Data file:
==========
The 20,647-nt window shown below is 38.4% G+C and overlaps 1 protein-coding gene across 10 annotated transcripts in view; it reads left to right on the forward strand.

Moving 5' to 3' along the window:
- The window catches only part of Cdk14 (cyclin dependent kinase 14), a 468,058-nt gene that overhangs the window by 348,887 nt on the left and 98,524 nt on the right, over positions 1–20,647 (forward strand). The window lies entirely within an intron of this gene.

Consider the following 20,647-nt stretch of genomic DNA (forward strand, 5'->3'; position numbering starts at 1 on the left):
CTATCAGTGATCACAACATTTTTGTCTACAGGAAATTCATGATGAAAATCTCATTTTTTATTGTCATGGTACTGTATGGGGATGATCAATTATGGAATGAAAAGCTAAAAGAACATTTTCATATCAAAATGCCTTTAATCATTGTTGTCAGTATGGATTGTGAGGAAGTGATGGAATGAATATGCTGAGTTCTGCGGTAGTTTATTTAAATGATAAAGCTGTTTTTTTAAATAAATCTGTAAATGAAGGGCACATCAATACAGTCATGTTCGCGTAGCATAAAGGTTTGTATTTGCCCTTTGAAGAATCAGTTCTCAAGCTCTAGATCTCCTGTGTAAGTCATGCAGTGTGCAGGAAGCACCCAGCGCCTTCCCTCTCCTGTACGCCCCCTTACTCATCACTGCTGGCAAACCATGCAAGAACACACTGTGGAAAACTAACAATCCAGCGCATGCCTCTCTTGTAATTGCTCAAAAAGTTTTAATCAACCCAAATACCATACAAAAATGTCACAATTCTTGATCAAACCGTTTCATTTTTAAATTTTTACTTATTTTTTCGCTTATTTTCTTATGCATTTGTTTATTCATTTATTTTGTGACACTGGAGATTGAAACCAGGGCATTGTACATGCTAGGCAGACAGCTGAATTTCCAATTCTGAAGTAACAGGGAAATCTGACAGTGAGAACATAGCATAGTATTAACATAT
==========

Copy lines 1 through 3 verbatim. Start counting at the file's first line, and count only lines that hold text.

The 20,647-nt window shown below is 38.4% G+C and overlaps 1 protein-coding gene across 10 annotated transcripts in view; it reads left to right on the forward strand.

Moving 5' to 3' along the window:
- The window catches only part of Cdk14 (cyclin dependent kinase 14), a 468,058-nt gene that overhangs the window by 348,887 nt on the left and 98,524 nt on the right, over positions 1–20,647 (forward strand). The window lies entirely within an intron of this gene.